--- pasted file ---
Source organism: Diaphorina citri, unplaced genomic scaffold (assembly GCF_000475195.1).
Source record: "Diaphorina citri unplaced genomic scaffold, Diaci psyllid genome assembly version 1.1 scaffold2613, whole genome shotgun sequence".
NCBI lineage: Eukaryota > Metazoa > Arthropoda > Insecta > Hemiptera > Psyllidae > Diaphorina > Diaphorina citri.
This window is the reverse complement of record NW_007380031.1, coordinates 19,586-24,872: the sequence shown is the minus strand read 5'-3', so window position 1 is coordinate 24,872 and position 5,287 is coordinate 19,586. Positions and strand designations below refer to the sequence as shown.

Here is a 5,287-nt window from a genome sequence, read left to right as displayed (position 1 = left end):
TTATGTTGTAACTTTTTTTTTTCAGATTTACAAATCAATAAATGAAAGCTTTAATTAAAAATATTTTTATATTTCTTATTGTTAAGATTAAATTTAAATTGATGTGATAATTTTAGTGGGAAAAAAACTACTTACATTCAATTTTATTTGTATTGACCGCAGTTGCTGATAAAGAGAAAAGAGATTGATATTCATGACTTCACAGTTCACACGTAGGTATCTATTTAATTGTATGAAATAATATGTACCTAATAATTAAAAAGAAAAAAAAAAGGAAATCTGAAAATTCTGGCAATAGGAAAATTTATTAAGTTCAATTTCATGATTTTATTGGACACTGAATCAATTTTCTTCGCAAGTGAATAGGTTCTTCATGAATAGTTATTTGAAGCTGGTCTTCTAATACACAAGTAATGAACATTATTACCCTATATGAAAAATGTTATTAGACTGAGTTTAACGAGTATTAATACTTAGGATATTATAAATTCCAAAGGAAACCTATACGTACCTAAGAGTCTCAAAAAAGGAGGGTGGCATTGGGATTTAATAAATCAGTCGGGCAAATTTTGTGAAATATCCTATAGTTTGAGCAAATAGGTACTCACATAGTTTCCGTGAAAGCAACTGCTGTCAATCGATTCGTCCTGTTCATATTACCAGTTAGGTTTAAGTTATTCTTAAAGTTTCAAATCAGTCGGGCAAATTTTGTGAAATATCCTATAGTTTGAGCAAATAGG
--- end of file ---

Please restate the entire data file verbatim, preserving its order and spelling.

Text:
Source organism: Diaphorina citri, unplaced genomic scaffold (assembly GCF_000475195.1).
Source record: "Diaphorina citri unplaced genomic scaffold, Diaci psyllid genome assembly version 1.1 scaffold2613, whole genome shotgun sequence".
NCBI lineage: Eukaryota > Metazoa > Arthropoda > Insecta > Hemiptera > Psyllidae > Diaphorina > Diaphorina citri.
This window is the reverse complement of record NW_007380031.1, coordinates 19,586-24,872: the sequence shown is the minus strand read 5'-3', so window position 1 is coordinate 24,872 and position 5,287 is coordinate 19,586. Positions and strand designations below refer to the sequence as shown.

Here is a 5,287-nt window from a genome sequence, read left to right as displayed (position 1 = left end):
TTATGTTGTAACTTTTTTTTTTCAGATTTACAAATCAATAAATGAAAGCTTTAATTAAAAATATTTTTATATTTCTTATTGTTAAGATTAAATTTAAATTGATGTGATAATTTTAGTGGGAAAAAAACTACTTACATTCAATTTTATTTGTATTGACCGCAGTTGCTGATAAAGAGAAAAGAGATTGATATTCATGACTTCACAGTTCACACGTAGGTATCTATTTAATTGTATGAAATAATATGTACCTAATAATTAAAAAGAAAAAAAAAAGGAAATCTGAAAATTCTGGCAATAGGAAAATTTATTAAGTTCAATTTCATGATTTTATTGGACACTGAATCAATTTTCTTCGCAAGTGAATAGGTTCTTCATGAATAGTTATTTGAAGCTGGTCTTCTAATACACAAGTAATGAACATTATTACCCTATATGAAAAATGTTATTAGACTGAGTTTAACGAGTATTAATACTTAGGATATTATAAATTCCAAAGGAAACCTATACGTACCTAAGAGTCTCAAAAAAGGAGGGTGGCATTGGGATTTAATAAATCAGTCGGGCAAATTTTGTGAAATATCCTATAGTTTGAGCAAATAGGTACTCACATAGTTTCCGTGAAAGCAACTGCTGTCAATCGATTCGTCCTGTTCATATTACCAGTTAGGTTTAAGTTATTCTTAAAGTTTCAAATCAGTCGGGCAAATTTTGTGAAATATCCTATAGTTTGAGCAAATAGG